“True Religion” is a German organization that is known for distributing German-language copies of the Quran. On Tuesday, they were accused of recruiting jihadists to fight in Iraq and Syria. The organization propagates a fundamentalist Sunni Islam of the Salafi School. True Religion has around 500 members in Germany. The True Religion group was created by Ibrahim Abou-Nagie, a Palestinian-born preacher, in 2005. He has been on the radar of German security officials since 2005, when he set up a website that officials say spreads extremist propaganda.
On Tuesday, the organization, also known as Read (as in the instruction, to read the Quran) had been banned by the government. “The organization brings Islamic jihadists together under the pretext of the harmless distribution of the Quran,” Mr. de Maizière told reporters in Berlin, stressing that the authorities were acting against the group because of its work to foster violence, not because of its faith. “Today's ban is rather directed against the abuse of religion by people propagating extremist ideologies and supporting terrorist organizations under the pretext of Islam,” Maizière said.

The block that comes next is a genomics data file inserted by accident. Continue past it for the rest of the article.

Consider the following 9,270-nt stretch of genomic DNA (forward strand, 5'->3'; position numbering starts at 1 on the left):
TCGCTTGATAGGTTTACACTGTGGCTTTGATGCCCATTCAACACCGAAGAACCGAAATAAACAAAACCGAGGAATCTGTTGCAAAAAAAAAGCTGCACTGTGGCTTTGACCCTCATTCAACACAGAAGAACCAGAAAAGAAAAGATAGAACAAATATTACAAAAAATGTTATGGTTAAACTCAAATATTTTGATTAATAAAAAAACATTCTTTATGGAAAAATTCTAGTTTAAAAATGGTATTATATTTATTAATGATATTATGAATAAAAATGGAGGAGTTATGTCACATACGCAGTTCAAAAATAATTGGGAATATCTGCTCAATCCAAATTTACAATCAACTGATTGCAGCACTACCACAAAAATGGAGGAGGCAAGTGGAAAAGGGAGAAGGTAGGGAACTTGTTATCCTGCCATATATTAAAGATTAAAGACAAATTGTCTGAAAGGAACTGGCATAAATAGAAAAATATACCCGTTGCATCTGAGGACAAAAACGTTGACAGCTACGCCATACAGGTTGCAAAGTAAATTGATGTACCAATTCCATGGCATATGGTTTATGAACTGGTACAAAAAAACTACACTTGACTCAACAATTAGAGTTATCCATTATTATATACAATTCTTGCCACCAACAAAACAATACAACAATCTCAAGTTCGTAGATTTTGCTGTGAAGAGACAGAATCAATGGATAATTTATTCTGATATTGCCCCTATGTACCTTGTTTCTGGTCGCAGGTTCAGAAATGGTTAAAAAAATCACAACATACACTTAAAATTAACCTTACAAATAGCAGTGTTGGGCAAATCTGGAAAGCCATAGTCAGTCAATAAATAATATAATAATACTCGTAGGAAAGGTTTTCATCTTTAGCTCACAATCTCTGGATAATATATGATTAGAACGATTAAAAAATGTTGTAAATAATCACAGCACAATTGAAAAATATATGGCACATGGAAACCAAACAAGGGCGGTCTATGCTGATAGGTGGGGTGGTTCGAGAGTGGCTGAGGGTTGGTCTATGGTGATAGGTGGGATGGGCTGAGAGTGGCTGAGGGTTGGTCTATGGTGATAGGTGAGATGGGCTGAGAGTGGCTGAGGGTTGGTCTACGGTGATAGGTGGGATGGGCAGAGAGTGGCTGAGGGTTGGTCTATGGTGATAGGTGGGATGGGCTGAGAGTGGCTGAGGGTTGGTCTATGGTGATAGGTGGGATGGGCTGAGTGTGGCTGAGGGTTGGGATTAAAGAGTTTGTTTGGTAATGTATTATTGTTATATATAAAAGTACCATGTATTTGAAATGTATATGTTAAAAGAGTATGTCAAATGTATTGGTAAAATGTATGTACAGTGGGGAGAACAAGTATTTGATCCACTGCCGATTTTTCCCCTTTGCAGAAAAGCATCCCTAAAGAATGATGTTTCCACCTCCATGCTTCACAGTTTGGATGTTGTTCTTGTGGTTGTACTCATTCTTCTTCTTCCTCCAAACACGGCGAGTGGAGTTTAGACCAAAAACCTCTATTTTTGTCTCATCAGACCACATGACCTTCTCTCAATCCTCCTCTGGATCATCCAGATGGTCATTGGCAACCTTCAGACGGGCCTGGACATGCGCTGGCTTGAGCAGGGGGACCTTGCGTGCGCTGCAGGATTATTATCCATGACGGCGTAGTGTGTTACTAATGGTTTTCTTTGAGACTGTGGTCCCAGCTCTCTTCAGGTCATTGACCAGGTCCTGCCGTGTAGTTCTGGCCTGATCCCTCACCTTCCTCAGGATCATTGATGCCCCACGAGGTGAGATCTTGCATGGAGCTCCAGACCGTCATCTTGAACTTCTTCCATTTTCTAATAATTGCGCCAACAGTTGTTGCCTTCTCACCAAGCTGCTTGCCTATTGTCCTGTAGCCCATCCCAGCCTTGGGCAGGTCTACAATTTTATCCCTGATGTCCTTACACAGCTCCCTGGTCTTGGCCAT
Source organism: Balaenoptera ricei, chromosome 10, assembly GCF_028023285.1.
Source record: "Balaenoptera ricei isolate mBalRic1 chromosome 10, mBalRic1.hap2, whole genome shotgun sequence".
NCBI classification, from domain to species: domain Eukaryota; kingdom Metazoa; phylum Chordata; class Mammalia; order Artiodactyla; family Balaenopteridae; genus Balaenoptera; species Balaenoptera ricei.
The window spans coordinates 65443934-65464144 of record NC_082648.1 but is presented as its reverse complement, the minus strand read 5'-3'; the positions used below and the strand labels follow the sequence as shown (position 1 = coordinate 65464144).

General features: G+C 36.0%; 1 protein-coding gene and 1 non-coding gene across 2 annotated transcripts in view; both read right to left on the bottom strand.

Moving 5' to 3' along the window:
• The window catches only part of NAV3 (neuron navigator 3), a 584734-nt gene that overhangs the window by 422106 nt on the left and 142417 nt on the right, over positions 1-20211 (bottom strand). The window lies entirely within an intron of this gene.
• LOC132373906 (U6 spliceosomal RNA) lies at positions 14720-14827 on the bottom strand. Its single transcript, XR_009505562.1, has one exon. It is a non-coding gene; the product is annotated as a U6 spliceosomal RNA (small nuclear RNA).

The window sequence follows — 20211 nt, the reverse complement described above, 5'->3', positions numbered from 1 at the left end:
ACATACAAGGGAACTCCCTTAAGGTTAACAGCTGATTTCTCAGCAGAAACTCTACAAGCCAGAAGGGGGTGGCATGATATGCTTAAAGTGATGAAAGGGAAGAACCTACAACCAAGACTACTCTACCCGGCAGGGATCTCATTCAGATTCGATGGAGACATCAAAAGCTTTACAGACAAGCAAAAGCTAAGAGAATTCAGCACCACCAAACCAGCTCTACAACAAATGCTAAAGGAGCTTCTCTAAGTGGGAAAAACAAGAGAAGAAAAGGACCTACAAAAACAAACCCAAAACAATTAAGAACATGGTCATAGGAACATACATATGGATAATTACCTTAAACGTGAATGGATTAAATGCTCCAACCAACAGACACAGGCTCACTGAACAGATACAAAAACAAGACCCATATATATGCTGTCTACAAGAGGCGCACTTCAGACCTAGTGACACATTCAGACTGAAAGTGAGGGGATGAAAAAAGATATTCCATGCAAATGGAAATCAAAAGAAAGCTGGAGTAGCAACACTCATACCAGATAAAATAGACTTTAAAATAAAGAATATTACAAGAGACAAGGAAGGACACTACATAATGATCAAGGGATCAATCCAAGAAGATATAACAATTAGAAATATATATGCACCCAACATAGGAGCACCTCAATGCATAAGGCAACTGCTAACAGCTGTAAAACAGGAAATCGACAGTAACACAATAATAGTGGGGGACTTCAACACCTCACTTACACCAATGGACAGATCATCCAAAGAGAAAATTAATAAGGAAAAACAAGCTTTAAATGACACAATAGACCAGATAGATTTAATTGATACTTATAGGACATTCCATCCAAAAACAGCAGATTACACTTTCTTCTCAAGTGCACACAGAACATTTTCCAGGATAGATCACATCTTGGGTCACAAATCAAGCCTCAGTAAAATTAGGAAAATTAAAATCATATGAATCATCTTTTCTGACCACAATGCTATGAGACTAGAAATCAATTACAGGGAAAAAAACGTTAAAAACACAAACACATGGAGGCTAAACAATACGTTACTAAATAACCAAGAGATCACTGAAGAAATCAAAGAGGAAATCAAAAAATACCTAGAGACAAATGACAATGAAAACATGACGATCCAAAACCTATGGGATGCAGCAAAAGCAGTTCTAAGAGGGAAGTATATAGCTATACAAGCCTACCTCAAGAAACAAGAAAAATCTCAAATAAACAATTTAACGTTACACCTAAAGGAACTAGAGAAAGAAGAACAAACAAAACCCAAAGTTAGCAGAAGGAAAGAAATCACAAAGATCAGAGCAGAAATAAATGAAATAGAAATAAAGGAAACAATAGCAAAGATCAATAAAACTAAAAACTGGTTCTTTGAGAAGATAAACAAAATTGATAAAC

These measures came after months of surveillance of the organization. Mr. de Maizière said that 140 of the group’s supporters are known to have traveled to Syria or Iraq to fight on behalf of the Islamic State. Quran translations were distributed together with messages of hatred and unconstitutional ideologies, according to Mr. de Maizière and he is sure that teenagers are being radicalized with conspiracy theories in those translations.
The True Religion group is the sixth Islamist organization to be banned in Germany since 2012, under an effort to ensure domestic security and to prevent radicalized young people from leaving the country to fight for extremists abroad.
The authorities arrested five men a week before this move who were accused of aiding the Islamic State in Germany by recruiting members and providing financial and logistical help. Most of the nearly one million migrants and refugees who arrived in Germany last year were Muslims.
On the one side, there are radical Muslim groups committing terrorist acts; on the other side the German authorities are working to stop violence by far-right extremists. In 2015 there was a 42 percent increase in the number of violent acts committed by the far right.
Chancellor Angela Merkel has come under pressure to harden her line on security after several attacks claimed by Islamic State across Europe, including a bombing and a knifing in Germany that wounded some 20 people in July.
Fears about the number of migrants entering the country (about 900,000 migrants, last year) have boosted support for Alternative for Germany (AfD) that says Islam is incompatible with the constitution and has siphoned off support from Merkel's conservatives.
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